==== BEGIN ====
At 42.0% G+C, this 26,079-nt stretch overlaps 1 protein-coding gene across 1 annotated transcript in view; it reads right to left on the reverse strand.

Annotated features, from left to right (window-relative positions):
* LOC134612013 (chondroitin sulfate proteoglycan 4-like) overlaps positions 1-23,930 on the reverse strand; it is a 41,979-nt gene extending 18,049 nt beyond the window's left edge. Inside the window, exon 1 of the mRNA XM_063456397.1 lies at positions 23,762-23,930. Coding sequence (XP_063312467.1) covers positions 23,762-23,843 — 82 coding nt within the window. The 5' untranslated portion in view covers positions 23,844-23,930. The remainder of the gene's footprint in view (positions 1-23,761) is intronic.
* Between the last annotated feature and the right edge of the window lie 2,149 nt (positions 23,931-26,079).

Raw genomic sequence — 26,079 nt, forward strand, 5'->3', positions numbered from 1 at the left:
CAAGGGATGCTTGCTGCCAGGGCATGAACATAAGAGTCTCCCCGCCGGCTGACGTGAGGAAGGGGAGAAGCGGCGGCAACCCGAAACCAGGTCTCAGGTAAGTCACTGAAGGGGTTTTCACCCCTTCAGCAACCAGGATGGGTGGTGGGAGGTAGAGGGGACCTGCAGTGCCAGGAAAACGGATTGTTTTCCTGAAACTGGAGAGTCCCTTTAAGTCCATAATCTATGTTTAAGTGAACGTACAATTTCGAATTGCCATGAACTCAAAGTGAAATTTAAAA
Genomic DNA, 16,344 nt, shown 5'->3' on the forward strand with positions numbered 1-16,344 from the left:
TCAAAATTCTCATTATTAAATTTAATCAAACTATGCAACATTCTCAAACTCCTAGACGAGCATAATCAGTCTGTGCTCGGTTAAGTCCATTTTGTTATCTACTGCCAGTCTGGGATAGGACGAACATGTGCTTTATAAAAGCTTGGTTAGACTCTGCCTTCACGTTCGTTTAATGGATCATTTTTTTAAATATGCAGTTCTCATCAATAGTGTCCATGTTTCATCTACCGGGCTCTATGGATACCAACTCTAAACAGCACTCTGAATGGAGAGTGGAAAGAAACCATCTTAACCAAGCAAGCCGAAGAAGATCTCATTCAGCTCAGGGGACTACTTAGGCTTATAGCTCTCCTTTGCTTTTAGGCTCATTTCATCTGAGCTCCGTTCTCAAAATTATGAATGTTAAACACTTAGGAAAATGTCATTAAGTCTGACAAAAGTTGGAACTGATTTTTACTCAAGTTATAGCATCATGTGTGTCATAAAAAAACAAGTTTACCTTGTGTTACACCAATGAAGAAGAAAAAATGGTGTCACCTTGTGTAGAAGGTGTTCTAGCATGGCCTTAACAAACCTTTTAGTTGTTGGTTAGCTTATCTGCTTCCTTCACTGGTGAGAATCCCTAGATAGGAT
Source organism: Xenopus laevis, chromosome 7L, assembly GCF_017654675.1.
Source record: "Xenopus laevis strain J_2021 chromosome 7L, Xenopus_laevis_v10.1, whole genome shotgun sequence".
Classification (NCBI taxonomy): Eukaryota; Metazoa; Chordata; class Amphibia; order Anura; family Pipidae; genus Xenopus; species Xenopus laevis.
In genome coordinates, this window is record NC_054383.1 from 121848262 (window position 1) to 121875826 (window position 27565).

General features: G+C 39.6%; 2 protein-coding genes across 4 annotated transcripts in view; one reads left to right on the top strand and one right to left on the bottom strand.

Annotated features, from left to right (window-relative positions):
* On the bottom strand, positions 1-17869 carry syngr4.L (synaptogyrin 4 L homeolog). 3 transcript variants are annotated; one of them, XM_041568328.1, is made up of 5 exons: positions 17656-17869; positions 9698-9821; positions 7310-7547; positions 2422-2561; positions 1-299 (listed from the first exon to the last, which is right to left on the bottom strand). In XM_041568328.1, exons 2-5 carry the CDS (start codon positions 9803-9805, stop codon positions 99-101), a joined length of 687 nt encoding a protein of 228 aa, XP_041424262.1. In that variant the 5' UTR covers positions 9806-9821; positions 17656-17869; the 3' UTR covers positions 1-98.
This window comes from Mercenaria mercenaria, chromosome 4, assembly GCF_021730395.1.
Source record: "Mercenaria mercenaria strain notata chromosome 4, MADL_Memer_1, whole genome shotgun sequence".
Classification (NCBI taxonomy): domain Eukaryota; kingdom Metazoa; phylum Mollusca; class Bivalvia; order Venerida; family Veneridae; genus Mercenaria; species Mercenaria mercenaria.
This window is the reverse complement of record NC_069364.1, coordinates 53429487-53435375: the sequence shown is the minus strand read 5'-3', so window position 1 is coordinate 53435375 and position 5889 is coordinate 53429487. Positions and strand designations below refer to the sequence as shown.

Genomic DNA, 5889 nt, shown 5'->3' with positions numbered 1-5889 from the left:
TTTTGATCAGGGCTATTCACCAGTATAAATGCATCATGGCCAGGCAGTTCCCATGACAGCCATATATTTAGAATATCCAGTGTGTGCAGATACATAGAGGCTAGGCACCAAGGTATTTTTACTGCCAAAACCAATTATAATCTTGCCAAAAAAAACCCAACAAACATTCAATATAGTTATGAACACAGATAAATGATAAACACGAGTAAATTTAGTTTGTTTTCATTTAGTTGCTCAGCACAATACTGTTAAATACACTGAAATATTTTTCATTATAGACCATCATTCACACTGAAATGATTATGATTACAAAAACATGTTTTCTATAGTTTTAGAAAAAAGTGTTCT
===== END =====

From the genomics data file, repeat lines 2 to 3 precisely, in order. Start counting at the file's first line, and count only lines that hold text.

Annotated features, from left to right (window-relative positions):
* LOC134612013 (chondroitin sulfate proteoglycan 4-like) overlaps positions 1-23,930 on the reverse strand; it is a 41,979-nt gene extending 18,049 nt beyond the window's left edge. Inside the window, exon 1 of the mRNA XM_063456397.1 lies at positions 23,762-23,930. Coding sequence (XP_063312467.1) covers positions 23,762-23,843 — 82 coding nt within the window. The 5' untranslated portion in view covers positions 23,844-23,930. The remainder of the gene's footprint in view (positions 1-23,761) is intronic.